BOSTON, MA - APRIL 14: Cody Ross #7 of the Boston Red Sox celebrates his home run with David Ortiz #34 as Jose Molina #28 of the Tampa Bay Rays looks on at Fenway Park April 14, 2012 in Boston, Massachusetts. (Photo by Jim Rogash/Getty Images)
The approach with Ross seems to have been more direct so far, as Edes says that the Sox have actively told him they want him back, and that an extension could get done before the season. For Ortiz, all we have no is a general inclination.
The question will be for how much, and how long?
When it comes to Ross, I wouldn't be at all surprised to see him come in at a very reasonable dollar figure and length. While he's been solid for the Red Sox this season, the open market can be a bit of a fickle place, and he may find that it's a harsh judge of his heavy home - road splits. As much of a mess as this season has been, Ross is one of the only thins that really seems to have fit.
The desire for a big payday after a strong year could always lure him into free agency. But, if the Sox don't attempt to low ball him too much, it's not hard to see him inking a very reasonable deal that should help the team weather a short-handed outfield while they wait to get their prospects in line to take over.
Ortiz' situation, on the other hand, is as murky as ever. There's no denying that Big Papi has shown he's all the way back from those two years of uncertainty, but he's still going to be 37, and the slow-healing heel is a reminder of that. With the incredible amounts of cash the Sox freed up, especially headed into a down FA market for 2012-2013, it's almost impossible to see a scenario where they don't offer him a significant amount of money.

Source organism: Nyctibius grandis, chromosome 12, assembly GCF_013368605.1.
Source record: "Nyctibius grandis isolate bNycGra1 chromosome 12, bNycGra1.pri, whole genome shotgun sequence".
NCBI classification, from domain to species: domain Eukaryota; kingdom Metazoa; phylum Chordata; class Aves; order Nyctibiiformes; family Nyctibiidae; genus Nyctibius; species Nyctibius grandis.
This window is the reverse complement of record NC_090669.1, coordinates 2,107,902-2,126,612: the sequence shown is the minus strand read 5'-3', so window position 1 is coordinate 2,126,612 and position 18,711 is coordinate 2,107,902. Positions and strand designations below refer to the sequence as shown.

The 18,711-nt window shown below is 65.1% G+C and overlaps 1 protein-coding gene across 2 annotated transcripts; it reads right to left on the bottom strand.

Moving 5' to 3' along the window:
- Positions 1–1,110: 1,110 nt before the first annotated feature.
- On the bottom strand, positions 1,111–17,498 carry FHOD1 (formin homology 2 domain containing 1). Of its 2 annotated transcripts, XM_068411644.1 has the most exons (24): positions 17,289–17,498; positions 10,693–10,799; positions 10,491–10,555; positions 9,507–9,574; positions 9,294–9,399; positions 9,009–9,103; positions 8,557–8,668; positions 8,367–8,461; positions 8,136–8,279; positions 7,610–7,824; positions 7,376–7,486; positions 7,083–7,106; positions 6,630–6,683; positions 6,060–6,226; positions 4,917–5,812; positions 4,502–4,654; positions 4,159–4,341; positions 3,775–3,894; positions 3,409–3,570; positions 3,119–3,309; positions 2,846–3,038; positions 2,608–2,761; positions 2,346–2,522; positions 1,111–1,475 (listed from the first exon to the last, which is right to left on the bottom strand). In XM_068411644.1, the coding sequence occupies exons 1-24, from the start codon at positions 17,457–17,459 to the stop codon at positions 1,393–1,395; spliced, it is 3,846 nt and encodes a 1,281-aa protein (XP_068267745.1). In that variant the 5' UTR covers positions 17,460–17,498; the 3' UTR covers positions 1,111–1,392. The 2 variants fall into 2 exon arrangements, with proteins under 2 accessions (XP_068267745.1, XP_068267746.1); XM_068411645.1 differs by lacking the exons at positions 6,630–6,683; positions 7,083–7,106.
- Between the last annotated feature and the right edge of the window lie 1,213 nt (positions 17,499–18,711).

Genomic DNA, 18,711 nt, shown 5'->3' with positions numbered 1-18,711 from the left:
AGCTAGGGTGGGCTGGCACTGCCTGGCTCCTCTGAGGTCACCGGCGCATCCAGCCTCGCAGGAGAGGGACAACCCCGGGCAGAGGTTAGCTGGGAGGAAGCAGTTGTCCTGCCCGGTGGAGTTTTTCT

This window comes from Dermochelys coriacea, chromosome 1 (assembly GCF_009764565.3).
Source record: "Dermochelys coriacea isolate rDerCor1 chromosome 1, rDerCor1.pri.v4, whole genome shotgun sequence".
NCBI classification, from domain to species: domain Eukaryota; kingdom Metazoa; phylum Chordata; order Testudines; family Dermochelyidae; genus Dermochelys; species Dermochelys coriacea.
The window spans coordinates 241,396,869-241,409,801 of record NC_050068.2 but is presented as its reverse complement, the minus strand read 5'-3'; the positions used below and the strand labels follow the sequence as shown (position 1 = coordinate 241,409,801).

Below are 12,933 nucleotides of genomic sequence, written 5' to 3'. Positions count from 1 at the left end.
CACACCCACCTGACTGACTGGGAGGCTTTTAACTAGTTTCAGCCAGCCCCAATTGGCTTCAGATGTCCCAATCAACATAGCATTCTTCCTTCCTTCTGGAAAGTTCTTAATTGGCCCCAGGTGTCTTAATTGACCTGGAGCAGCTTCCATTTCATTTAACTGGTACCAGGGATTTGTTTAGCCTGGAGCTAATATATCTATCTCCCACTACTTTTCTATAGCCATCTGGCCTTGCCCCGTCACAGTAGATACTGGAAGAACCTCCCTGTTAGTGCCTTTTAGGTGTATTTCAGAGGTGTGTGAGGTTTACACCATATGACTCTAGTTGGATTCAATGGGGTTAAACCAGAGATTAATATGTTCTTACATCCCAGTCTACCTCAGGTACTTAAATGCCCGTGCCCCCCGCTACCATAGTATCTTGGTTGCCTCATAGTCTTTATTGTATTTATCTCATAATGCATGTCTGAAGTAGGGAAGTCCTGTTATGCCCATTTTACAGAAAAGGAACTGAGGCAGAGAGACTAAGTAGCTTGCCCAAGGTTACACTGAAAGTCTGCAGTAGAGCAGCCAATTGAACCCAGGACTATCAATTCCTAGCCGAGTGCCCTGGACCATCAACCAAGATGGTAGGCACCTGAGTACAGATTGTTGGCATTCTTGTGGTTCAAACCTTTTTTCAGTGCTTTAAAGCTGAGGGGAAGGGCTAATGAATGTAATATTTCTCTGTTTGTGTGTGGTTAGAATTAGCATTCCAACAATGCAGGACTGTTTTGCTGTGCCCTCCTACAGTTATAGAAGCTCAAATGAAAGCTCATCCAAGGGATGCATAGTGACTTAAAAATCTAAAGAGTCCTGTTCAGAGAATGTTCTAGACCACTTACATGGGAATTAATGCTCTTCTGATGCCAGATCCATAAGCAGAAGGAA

The problem there is the years. Ortiz has made it widely known he doesn't want to do the one-year contract thing anymore, but that's really the best scenario for the Red Sox. There are no longer any big contracts to come off the books for Boston until Lackey goes away. The only reprieves they'll find lie in arbitration players, and it's hard to really call it a reprieve to dump Ellsbury's salary (especially since they could end up re-signing him now). What they have to work with for 2013 is largely what they have to work with for 2014 as well. Committing upwards of 20% of that to a 37-year-old DH is a bit of a questionable move.
Still, compared to the alternatives, and the massive contracts we just moved on, it's kind of child's play. For a Red Sox team that's looking to be more disciplined and responsible with their money, it's hard to blink at a couple of short-year deals for a solid outfielder like Ross and the longest tenured member of the team who happens to bring one of the AL's biggest bats with him. Extending both would be a good start towards filling the holes for 2013.